It's been 38 years now, but the long legacy of the March 1979 partial meltdown at the Three Mile Island nuclear power plant lingers to this day.
The crisis touched off a public panic in central Pennsylvania, ultimately leading to mass evacuations. This, as mixed messages and outright misinformation from both the power company and public officials masked the truth and eroded trust when it most mattered.
Nearly four decades later, those in central Pennsylvania left to fend for themselves amid this life-and-death crucible haven't forgotten. In fact, some are still emotionally affected.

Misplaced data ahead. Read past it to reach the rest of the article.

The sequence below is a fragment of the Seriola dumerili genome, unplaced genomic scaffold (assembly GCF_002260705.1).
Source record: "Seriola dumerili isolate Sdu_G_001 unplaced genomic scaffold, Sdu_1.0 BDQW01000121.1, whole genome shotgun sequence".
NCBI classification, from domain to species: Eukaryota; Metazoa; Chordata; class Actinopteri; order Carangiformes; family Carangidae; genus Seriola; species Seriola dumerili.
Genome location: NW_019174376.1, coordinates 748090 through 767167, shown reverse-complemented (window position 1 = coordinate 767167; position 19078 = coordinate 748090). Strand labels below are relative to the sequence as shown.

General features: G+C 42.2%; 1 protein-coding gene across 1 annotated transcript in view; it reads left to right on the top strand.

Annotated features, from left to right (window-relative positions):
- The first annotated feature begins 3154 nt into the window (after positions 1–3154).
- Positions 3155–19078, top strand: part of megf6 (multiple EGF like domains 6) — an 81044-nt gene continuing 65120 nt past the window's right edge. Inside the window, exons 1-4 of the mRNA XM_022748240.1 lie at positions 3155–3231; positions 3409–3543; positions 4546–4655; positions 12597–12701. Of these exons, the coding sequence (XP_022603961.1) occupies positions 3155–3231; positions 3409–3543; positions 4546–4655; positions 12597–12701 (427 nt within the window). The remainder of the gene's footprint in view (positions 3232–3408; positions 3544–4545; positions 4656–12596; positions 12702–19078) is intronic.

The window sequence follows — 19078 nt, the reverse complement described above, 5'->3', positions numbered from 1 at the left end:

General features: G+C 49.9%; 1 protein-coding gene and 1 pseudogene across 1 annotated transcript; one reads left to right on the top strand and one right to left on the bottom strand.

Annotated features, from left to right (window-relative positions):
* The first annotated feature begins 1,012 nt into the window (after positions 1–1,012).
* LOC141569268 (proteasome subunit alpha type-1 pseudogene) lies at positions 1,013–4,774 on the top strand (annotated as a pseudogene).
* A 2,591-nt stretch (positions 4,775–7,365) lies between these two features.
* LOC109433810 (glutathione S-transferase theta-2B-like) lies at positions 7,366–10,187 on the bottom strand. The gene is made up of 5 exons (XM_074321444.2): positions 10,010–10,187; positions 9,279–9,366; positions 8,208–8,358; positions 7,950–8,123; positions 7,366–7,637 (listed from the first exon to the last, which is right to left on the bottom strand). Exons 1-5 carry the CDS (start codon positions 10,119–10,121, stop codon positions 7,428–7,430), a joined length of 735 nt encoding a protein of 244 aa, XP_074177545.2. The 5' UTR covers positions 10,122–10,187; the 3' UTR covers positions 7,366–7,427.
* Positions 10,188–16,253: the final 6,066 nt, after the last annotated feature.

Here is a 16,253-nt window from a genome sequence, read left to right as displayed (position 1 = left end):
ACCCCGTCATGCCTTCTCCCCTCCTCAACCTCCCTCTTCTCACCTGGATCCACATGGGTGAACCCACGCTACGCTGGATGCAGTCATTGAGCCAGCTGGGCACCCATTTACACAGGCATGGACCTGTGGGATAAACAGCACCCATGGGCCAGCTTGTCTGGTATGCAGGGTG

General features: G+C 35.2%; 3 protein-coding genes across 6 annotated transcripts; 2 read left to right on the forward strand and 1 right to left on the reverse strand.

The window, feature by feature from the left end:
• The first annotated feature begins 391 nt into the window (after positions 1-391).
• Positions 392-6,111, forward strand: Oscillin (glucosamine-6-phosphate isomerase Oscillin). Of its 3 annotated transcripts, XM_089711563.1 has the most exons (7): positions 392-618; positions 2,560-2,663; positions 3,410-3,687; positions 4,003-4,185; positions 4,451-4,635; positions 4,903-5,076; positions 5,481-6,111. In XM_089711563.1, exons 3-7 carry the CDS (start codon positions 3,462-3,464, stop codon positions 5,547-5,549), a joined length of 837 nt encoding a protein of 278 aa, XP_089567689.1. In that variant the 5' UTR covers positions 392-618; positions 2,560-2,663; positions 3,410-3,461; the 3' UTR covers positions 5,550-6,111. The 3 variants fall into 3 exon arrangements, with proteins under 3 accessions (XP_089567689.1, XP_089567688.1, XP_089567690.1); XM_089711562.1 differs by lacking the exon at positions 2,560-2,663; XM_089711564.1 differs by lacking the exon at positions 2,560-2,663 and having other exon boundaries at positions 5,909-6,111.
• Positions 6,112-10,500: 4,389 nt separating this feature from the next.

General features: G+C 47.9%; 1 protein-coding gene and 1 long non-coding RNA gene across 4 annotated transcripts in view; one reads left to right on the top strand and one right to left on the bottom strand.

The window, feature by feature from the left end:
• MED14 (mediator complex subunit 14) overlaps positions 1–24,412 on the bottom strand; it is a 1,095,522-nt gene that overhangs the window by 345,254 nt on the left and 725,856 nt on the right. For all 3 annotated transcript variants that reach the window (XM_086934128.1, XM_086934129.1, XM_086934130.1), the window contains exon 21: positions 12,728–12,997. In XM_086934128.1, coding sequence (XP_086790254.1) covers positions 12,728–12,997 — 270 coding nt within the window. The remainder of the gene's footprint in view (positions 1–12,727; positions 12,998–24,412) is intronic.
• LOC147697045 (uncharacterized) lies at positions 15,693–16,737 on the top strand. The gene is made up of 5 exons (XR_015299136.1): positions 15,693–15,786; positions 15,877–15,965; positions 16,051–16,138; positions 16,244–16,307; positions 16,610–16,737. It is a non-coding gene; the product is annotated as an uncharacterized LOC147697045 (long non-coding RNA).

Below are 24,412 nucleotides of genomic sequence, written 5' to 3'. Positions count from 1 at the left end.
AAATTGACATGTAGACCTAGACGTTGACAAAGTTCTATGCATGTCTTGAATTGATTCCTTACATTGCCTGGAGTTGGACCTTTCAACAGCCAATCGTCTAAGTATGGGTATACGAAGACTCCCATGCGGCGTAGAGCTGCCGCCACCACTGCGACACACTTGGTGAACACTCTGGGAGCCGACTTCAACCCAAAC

"People didn't know who to turn to or who to trust, so they left town," recalls Eric Epstein, chairman of TMI Alert, the nuclear plant monitoring group formed two years before the accident.
Central Pennsylvanians left in droves. The governor's evacuation advisory at the time covered only pregnant women and young children - around 5,000 people within a 5-mile radius of the plant, just outside Middletown.
Instead, an estimated 144,000 people clogged the roads and highways exiting the Harrisburg region, Epstein recalls.
"A lot of people didn't know if they were ever coming back," he says. "That is a psychic emotional experience that doesn't heal."
Not even 38 years later.
Yet, it fell to one man, above all else, to try and regain, then maintain, the public's trust in Three Mile Island over the next nearly four decades.
His name in Ralph DeSantis.